How to Really Get the Best Haircut and Color
Meet Your Match
First things first: Find a stylist whose work you love (Instagram is a great place to look). If you’re clueless about the best person to book, talk to the salon manager. Explain the look you’re going for and your hair type, and ask him to pair you with the right stylist. Once the date is set, “come with an idea and an open mind,” says Carlina Ortega, a senior colorist at Rita Hazan in New York City. “What you want may not be flattering for your face shape or skin tone, so chat with your stylist—and listen, too.”
For more complicated treatments, it might be best to talk it out with your stylist before you head to the salon, so everyone is on the same page. “When undergoing a major color change, schedule a phone consultation with your stylist prior to your appointment so you can book the right length of time and have realistic expectations of what can be achieved,” says Sheenon Olson, creative director of ATMA Beauty, a salon in Miami. “If you want to go from black to platinum blond, it needs to be done gradually to maintain the integrity of your hair.”
Come Clean (But Not Squeaky)
“I can’t tell you how many clients come in with hair that hasn’t been washed in a week because they’ve been waiting on me to do it,” says Katelyn Bode, a colorist at Diva Salon in Oklahoma City. “If you don’t come in with perfectly fresh hair, it’s OK, but having a ton of product buildup can cause color to go on unevenly.” But Raisa Cabrera, a colorist at Mizu in New York City, warns that you shouldn’t scrub your scalp before a color service. “That can make your skin more sensitive to the dye,” she notes. So gently wash your hair the night before an appointment to make nice and get the best color (or cut).
Confess Your Sins
“It’s critical that you tell us about your hair’s history—whether it involves a gloss, toner, Brazilian blowout, or box color, it can make a difference in how we treat it,” says Miguel Angarita, a master colorist at Mizu in New York City. But don’t bash your former hairstylist. “We’re all artists,” says Matt Fugate, a stylist at Serge Normant in New York City. “So when you talk about what you want, focus on what you like and don’t like about your current hairstyle,” without pointing fingers. Angarita also recommends chatting with your stylist about budget and upkeep to ensure you don’t get in too deep. If your goal is a low-maintenance style, ask for a cut or color that will still look great as it grows out.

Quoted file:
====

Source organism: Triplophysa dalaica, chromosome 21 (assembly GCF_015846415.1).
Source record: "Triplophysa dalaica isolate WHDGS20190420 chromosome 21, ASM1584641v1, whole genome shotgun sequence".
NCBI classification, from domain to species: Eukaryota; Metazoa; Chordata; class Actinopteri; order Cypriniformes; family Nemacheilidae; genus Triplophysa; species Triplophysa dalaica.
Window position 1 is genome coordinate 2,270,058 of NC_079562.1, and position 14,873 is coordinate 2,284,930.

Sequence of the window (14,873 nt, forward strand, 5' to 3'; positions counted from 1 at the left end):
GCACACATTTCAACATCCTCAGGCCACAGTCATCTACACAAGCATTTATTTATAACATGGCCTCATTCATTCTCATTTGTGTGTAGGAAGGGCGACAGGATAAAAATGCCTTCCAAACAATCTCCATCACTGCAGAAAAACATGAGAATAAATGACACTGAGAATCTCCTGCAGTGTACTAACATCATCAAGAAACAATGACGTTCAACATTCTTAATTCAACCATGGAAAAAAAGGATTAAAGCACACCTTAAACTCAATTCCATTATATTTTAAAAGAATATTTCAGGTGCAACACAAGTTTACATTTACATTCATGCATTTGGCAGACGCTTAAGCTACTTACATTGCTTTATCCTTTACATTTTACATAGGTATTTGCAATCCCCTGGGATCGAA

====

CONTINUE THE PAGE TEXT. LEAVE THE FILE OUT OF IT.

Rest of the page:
“Pictures are the easiest way to communicate to your stylist what you want,” says Cristina B, a stylist at Rita Hazan in New York City. She recommends bringing along several photos, taken from different angles and in different lighting, to convey your vision clearly. Be very specific about details as well—instead of asking for a trim, say, “I want no more than a half inch off.” Of course, it’s good to keep in mind that “a lot of looks you see on celebrities, in commercials, or on social media contain clip-ins or hair extensions and can lead to unrealistic expectations,” says Fugate. So be ready for some truth.
Up Your At-Home Hair Game
“Using good-quality, color-safe products really does matter,” says Bode. “I feel like clients sometimes think I’m just trying to make more money by having them buy the products I sell, but they’re going to make your color last longer and, in turn, allow you to go longer between appointments.” Products that aren’t specially formulated for color-treated hair can strip the color from your strands, leaving them dull and dingy way sooner than you’d expect. “You’re a walking billboard for my work, so I want it looking the best it can,” adds Bode. Another key product to invest in: heat protectant. “Most women have weak, fried hair because they skip this important step—and hairspray isn’t the answer,” says Fugate.
Watch Your Timing
“Be wary of that last appointment on a Saturday,” warns Francesca D’Ascanio, a master colorist at Mizu in New York City. “If you’re a new client, want a major change, or need a lot of work done to your hair, consider booking appointments earlier in the day or in the middle of the week—your stylist will have more time and energy to devote to you.” Although a hair appointment may feel leisurely, treat it with the same respect you would a doctor’s appointment—do your best to be prompt and patient. Says Miguel Nicolau Pires, a stylist at Salon Eva Michelle in Boston, “I stick to a tight schedule so that each client has my undivided attention and gets the max out of the appointment.”